I became familiar with Erin Sparks on Twitter (
@ErinSparksPhD) , and finally got to meet her this summer at the 2017 ICAR conference. Riding the bus back together from the party at The Danforth Center gave us an opportunity to get to know each other a bit and talk about the thrills and challenges of pursuing careers in science. As a newly hired Assistant Professor at the University of Delaware, Erin reflected back on the emotional roller coaster of being a postdoc on the academic job hunt. I asked if she wouldn’t mind writing up those reflections and sharing them with TheCOM. In spite of a very busy schedule heading into her first semester in a new job, Erin graciously took the time to do so. I hope you find her thoughts both encouraging and useful. As always, read, listen and apply! And don’t forget to share with others! ~ Bethany
Who am I?
Hello, I’m Erin. I have recently started a tenure track position at the University of Delaware. My lab works on the development and function of maize brace roots; you can find more information here. But this post is not about science, it is about the academic job market…
When Bethany Huot asked me if I would be interested in writing a reflection on the academic job market now that I am on the other side, my first instinct was – YES! I am really passionate about transparency and paving the way for the next generation of scientists. However, when I started to try organizing my thoughts, feelings, advice about the job market, I hit a wall. Who am I to give advice? What do I know about the academic job market? Then I reminded myself of Lesson #1 – Everyone’s experience is valuable. So, here I am to share my experience and hope that it will encourage others to do the same. I know there was a hashtag trending on Twitter a while back with the numbers of positions applied to, interviewed for, and offered. This blog post aims to go beyond the numbers and into the process.
Crafting a research vision
Like many others, I went on the job market for two years before landing in my current position. The first year on the job market I thought I was ready, but wow – I was completely unprepared. One major problem (of several) was that my future research plan lacked a clear vision, and I was not doing a great job of distinguishing myself from others in the field. Another mistake that I made was trying to make my research plan fit into the job ad – this led to me proposing research that I had very little interest in doing and was unexcited about. I strongly advise against this approach! How miserable would it be to do research that you are unexcited about just to get a tenure-track job??? So, I chalk year 1 up to a learning experience.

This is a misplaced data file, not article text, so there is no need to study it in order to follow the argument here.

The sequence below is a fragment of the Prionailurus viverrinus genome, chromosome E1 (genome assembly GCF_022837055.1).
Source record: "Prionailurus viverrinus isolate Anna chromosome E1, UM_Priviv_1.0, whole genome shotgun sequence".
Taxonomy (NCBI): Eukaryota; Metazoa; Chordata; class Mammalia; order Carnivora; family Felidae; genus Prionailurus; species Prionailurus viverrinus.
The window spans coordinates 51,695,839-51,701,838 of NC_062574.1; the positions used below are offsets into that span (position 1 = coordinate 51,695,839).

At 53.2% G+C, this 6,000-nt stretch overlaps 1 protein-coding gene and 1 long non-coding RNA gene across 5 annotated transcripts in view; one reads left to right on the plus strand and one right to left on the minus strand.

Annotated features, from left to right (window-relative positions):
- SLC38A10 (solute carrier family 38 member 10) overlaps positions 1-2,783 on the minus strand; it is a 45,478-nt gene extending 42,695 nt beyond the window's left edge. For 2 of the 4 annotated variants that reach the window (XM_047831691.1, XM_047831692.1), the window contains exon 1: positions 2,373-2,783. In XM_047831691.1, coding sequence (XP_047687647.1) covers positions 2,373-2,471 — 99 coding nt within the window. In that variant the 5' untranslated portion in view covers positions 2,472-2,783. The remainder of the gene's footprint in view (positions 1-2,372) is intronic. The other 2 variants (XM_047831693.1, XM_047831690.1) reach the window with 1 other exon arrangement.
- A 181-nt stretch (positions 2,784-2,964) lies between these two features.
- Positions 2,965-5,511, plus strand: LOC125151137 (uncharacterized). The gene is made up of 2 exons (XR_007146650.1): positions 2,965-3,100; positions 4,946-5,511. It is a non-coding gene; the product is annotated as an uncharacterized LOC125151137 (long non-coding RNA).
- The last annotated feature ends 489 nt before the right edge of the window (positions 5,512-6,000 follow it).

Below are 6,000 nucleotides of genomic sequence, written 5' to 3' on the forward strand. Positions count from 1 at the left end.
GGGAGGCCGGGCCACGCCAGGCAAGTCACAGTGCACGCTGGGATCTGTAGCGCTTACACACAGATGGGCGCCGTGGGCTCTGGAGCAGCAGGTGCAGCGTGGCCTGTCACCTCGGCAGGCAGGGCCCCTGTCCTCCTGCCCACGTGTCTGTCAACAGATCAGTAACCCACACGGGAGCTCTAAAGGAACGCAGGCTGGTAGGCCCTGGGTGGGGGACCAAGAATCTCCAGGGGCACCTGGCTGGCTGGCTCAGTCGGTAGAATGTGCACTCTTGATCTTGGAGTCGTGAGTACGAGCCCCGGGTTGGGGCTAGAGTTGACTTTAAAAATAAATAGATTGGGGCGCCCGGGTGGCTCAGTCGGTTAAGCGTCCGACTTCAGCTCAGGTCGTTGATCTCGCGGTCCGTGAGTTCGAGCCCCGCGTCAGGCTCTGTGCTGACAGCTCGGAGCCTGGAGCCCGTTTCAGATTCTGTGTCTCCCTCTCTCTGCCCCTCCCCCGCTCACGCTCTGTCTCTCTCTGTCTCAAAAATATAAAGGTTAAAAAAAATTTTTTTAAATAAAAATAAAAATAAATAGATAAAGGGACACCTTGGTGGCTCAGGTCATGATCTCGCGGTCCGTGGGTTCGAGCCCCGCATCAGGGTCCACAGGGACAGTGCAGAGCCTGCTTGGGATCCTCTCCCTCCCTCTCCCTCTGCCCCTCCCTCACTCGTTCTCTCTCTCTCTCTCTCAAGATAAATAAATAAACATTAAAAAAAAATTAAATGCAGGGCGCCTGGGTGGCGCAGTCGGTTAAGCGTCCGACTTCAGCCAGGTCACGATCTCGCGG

After this, I got a puppy (seriously), I reassessed, I got feedback from senior faculty at other institutions, and I asked myself what I wanted to do. This soul-searching led to a new and different research plan that I was excited to talk about. I wrote up the new plan and I asked anyone and everyone that was willing to read it and provide feedback. I asked the lab, my advisor, newly hired assistant professors, my friends who do not work in science, my family, etc. I wanted this research statement to communicate my plan to a wide audience and convey a clear message. Here is my first bit of advice: Use your community to get feedback on your research plan! Second, do not get upset if they provide critical feedback; they are working to help you become a better scientist and a better communicator. One resource that was extremely helpful for me is a repository of successful research statements curated by Jeff Ross-Ibarra at UC Davis https://github.com/RILAB/statements. After reading through these statements, I realized that there is no formula – no right or wrong way – to make a research statement. They are as individual as the people applying.
So much more than research
The research plan is an obvious component of your academic job application, but there is SO much more. Which leads to the other problem that I encountered on the job market in year 1: I failed to look beyond the research. My first phone interview, first question: “What is your biggest contribution to science?” Uhhhhhhhh. What? I had never thought about my career in that way, so I did not have a great (or particularly concise) answer. Fast forward to year 2, I collected a list of phone interview questions from online sources and colleagues, and I spent time thinking about and writing out concise answers to each of these questions. This exercise prepared me for the aspects beyond research (e.g. teaching, mentoring, grant writing) that are part of the academic career path.
Tips and tricks of interviewing:
The phone interview
It has become more and more common for universities to do a phone interview with candidates before an on-campus visit. Phone interviews are an inexpensive and easy way to pre-screen candidates. Yet these phone interviews can be awkward and scripted, and it can be difficult to convey your excitement in this setting. A couple of words of advice for the phone interview:
- Find out who will be on the call.
- Do your homework and Know your audience.
- Be prepared for the possibility that the interview will be uncomfortable and awkward.